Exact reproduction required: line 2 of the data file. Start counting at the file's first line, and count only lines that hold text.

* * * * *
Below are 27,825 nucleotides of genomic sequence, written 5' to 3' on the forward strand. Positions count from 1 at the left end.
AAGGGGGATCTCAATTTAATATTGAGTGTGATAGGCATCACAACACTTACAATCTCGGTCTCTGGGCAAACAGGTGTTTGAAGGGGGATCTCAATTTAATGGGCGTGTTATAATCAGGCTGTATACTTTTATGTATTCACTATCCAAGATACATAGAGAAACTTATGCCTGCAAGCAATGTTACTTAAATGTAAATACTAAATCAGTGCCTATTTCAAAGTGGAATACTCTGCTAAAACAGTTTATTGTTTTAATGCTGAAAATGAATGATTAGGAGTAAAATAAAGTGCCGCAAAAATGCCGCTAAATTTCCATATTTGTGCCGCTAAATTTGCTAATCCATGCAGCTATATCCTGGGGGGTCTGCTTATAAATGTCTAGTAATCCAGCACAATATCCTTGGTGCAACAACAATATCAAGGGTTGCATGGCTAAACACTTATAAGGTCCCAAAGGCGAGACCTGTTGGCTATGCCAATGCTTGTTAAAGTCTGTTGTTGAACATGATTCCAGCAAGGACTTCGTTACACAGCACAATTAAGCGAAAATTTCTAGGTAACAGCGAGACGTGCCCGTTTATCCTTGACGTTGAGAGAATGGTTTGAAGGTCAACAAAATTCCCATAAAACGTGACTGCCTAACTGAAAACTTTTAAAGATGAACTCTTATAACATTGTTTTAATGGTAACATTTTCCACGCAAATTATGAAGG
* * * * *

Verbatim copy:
AAGGGGGATCTCAATTTAATATTGAGTGTGATAGGCATCACAACACTTACAATCTCGGTCTCTGGGCAAACAGGTGTTTGAAGGGGGATCTCAATTTAATGGGCGTGTTATAATCAGGCTGTATACTTTTATGTATTCACTATCCAAGATACATAGAGAAACTTATGCCTGCAAGCAATGTTACTTAAATGTAAATACTAAATCAGTGCCTATTTCAAAGTGGAATACTCTGCTAAAACAGTTTATTGTTTTAATGCTGAAAATGAATGATTAGGAGTAAAATAAAGTGCCGCAAAAATGCCGCTAAATTTCCATATTTGTGCCGCTAAATTTGCTAATCCATGCAGCTATATCCTGGGGGGTCTGCTTATAAATGTCTAGTAATCCAGCACAATATCCTTGGTGCAACAACAATATCAAGGGTTGCATGGCTAAACACTTATAAGGTCCCAAAGGCGAGACCTGTTGGCTATGCCAATGCTTGTTAAAGTCTGTTGTTGAACATGATTCCAGCAAGGACTTCGTTACACAGCACAATTAAGCGAAAATTTCTAGGTAACAGCGAGACGTGCCCGTTTATCCTTGACGTTGAGAGAATGGTTTGAAGGTCAACAAAATTCCCATAAAACGTGACTGCCTAACTGAAAACTTTTAAAGATGAACTCTTATAACATTGTTTTAATGGTAACATTTTCCACGCAAATTATGAAGG